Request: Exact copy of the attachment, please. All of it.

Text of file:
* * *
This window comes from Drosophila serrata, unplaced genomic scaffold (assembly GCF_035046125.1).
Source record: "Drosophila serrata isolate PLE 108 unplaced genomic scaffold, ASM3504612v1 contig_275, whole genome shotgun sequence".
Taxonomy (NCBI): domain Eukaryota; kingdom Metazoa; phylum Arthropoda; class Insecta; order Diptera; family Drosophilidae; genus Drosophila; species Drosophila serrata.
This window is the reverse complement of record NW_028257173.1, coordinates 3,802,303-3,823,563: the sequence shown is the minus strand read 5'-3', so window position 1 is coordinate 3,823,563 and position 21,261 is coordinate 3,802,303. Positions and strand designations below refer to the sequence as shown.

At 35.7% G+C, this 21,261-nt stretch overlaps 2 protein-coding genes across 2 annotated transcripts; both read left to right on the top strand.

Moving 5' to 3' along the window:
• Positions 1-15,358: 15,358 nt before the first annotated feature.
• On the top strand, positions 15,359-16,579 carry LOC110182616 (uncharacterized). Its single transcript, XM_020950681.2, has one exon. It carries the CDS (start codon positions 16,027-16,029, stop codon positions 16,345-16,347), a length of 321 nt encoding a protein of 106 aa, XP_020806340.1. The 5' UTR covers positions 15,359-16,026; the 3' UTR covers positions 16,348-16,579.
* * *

This window comes from Drosophila serrata, unplaced genomic scaffold (assembly GCF_035046125.1).
Source record: "Drosophila serrata isolate PLE 108 unplaced genomic scaffold, ASM3504612v1 contig_275, whole genome shotgun sequence".
Taxonomy (NCBI): domain Eukaryota; kingdom Metazoa; phylum Arthropoda; class Insecta; order Diptera; family Drosophilidae; genus Drosophila; species Drosophila serrata.
This window is the reverse complement of record NW_028257173.1, coordinates 3,802,303-3,823,563: the sequence shown is the minus strand read 5'-3', so window position 1 is coordinate 3,823,563 and position 21,261 is coordinate 3,802,303. Positions and strand designations below refer to the sequence as shown.

At 35.7% G+C, this 21,261-nt stretch overlaps 2 protein-coding genes across 2 annotated transcripts; both read left to right on the top strand.

Moving 5' to 3' along the window:
• Positions 1-15,358: 15,358 nt before the first annotated feature.
• On the top strand, positions 15,359-16,579 carry LOC110182616 (uncharacterized). Its single transcript, XM_020950681.2, has one exon. It carries the CDS (start codon positions 16,027-16,029, stop codon positions 16,345-16,347), a length of 321 nt encoding a protein of 106 aa, XP_020806340.1. The 5' UTR covers positions 15,359-16,026; the 3' UTR covers positions 16,348-16,579.